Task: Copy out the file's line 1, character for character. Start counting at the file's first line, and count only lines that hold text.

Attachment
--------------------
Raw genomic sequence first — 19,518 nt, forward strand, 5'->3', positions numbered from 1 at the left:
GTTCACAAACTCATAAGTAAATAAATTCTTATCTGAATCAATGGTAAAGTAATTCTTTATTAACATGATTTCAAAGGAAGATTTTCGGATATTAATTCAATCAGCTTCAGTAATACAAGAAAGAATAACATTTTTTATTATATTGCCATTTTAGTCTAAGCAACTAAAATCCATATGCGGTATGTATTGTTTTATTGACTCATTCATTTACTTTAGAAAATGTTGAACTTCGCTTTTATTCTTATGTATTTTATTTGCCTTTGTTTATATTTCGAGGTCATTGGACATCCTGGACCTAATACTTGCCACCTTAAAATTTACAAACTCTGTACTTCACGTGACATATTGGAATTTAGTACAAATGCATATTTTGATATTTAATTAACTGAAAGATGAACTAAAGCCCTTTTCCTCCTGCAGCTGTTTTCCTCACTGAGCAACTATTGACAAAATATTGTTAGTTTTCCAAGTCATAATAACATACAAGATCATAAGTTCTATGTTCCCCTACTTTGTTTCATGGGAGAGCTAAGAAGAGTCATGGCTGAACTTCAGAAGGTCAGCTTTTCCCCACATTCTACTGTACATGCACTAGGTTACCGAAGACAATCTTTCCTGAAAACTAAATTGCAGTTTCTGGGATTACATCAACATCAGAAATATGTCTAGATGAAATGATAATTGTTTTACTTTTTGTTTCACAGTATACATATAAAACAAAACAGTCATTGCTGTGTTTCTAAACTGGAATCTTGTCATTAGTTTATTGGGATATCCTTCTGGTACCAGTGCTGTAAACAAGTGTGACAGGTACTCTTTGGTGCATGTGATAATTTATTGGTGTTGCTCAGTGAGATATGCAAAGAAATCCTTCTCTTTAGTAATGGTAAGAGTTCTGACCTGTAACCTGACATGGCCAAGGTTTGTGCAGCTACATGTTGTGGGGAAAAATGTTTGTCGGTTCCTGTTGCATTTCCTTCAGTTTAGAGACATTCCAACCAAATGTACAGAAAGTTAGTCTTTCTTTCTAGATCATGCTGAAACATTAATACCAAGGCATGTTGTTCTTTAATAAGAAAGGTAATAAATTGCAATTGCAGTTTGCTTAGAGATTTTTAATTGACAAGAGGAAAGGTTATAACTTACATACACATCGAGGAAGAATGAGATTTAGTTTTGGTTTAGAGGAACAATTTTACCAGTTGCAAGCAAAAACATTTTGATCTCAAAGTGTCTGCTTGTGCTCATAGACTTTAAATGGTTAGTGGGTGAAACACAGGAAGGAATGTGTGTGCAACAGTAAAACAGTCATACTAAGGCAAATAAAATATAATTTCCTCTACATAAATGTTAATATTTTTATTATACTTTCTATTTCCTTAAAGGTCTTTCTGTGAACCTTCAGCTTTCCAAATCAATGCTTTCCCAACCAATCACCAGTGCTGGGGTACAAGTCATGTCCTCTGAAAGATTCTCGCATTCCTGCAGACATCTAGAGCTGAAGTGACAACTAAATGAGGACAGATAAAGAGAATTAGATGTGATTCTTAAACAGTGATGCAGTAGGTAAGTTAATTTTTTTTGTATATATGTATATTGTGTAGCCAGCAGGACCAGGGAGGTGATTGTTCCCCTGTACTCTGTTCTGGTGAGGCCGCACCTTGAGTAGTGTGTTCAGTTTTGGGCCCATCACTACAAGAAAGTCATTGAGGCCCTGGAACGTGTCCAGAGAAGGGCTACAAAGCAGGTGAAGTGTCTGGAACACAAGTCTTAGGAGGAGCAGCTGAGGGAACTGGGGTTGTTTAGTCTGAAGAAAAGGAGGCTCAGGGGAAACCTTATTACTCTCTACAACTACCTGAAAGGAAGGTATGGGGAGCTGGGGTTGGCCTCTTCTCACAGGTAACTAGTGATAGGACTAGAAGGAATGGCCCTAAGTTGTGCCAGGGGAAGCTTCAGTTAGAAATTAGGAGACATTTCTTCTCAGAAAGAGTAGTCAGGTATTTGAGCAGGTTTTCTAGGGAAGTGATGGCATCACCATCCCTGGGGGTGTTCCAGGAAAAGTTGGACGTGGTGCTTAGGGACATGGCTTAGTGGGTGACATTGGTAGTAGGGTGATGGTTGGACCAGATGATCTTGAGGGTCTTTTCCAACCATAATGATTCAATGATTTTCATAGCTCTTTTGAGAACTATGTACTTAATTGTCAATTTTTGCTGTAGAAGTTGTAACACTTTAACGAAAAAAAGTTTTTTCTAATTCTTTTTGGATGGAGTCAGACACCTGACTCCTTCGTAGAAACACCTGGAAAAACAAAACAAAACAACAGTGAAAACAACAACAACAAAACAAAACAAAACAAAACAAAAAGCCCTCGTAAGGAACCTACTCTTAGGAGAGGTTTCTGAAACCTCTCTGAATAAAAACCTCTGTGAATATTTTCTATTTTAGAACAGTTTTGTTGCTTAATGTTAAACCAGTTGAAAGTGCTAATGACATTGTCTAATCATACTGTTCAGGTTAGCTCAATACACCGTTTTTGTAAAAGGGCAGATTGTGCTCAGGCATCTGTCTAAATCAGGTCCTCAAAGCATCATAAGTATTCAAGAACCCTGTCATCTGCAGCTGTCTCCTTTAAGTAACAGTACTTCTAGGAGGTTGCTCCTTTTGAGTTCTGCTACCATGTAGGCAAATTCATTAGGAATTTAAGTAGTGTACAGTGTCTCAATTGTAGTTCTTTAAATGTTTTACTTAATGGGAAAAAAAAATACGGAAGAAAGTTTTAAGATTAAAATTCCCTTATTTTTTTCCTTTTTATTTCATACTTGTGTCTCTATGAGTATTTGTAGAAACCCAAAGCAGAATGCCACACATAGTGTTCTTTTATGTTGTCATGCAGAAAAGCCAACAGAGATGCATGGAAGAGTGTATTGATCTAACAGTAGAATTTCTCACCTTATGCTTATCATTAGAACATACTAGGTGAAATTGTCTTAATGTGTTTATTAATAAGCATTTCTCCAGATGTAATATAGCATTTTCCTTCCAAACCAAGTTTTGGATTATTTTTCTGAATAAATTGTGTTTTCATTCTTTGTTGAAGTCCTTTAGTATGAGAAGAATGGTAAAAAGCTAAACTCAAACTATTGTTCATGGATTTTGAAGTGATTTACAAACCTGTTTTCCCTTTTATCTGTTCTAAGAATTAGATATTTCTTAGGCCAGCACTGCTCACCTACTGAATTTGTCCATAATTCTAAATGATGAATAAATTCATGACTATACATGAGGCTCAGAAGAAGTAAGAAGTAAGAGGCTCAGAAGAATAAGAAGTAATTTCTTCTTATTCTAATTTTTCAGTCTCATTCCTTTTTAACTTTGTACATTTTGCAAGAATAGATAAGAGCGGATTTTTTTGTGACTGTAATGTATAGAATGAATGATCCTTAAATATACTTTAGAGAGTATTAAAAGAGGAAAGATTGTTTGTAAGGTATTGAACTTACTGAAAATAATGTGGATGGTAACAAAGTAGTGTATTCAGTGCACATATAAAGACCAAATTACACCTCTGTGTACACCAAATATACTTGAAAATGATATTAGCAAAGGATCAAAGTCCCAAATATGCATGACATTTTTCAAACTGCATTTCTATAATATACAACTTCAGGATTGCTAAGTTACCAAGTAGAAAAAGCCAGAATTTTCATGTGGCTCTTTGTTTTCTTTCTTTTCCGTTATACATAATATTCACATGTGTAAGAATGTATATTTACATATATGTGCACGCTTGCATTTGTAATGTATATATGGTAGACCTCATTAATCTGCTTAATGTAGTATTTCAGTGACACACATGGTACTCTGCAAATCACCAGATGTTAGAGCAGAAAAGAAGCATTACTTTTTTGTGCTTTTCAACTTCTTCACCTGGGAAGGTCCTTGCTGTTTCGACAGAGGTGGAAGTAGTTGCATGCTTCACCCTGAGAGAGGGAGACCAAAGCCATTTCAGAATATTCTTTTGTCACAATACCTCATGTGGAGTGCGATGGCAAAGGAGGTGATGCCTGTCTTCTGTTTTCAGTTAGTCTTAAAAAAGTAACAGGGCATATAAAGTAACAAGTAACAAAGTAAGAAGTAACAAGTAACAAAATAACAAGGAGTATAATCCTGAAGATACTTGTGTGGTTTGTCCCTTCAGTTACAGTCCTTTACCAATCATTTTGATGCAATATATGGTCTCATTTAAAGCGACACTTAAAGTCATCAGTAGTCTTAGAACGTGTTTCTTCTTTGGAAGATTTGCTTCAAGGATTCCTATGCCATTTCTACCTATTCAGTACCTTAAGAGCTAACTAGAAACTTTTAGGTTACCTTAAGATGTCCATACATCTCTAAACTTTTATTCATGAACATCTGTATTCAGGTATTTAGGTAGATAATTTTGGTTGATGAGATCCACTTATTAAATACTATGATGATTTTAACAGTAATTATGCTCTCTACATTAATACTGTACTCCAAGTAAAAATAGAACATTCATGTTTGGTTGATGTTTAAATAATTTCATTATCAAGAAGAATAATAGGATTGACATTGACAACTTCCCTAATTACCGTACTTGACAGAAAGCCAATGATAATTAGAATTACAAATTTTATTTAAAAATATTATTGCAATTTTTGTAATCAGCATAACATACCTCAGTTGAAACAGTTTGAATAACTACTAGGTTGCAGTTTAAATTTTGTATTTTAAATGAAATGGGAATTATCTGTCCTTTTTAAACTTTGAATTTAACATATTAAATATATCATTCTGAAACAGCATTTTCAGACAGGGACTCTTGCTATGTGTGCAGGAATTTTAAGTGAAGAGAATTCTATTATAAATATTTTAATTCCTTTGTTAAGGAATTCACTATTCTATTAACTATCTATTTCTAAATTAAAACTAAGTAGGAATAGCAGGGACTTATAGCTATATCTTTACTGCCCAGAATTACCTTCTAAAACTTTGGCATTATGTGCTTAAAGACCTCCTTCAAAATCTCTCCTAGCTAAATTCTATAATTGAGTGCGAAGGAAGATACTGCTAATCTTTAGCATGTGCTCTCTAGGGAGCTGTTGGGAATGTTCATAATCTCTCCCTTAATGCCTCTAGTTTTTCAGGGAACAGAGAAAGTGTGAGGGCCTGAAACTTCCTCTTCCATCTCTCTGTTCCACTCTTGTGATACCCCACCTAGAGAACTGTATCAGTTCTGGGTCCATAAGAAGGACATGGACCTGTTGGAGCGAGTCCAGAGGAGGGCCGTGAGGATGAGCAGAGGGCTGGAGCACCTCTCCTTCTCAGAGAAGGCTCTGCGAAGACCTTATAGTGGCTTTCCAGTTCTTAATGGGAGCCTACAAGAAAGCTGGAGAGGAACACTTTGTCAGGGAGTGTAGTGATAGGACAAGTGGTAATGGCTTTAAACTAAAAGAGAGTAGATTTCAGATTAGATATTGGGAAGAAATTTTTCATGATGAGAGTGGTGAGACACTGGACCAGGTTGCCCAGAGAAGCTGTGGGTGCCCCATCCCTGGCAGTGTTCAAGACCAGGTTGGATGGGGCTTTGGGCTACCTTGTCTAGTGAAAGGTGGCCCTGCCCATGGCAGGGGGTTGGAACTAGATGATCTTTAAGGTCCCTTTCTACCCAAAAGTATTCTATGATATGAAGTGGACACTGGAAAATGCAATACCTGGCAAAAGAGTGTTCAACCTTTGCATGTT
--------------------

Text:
Raw genomic sequence first — 19,518 nt, forward strand, 5'->3', positions numbered from 1 at the left: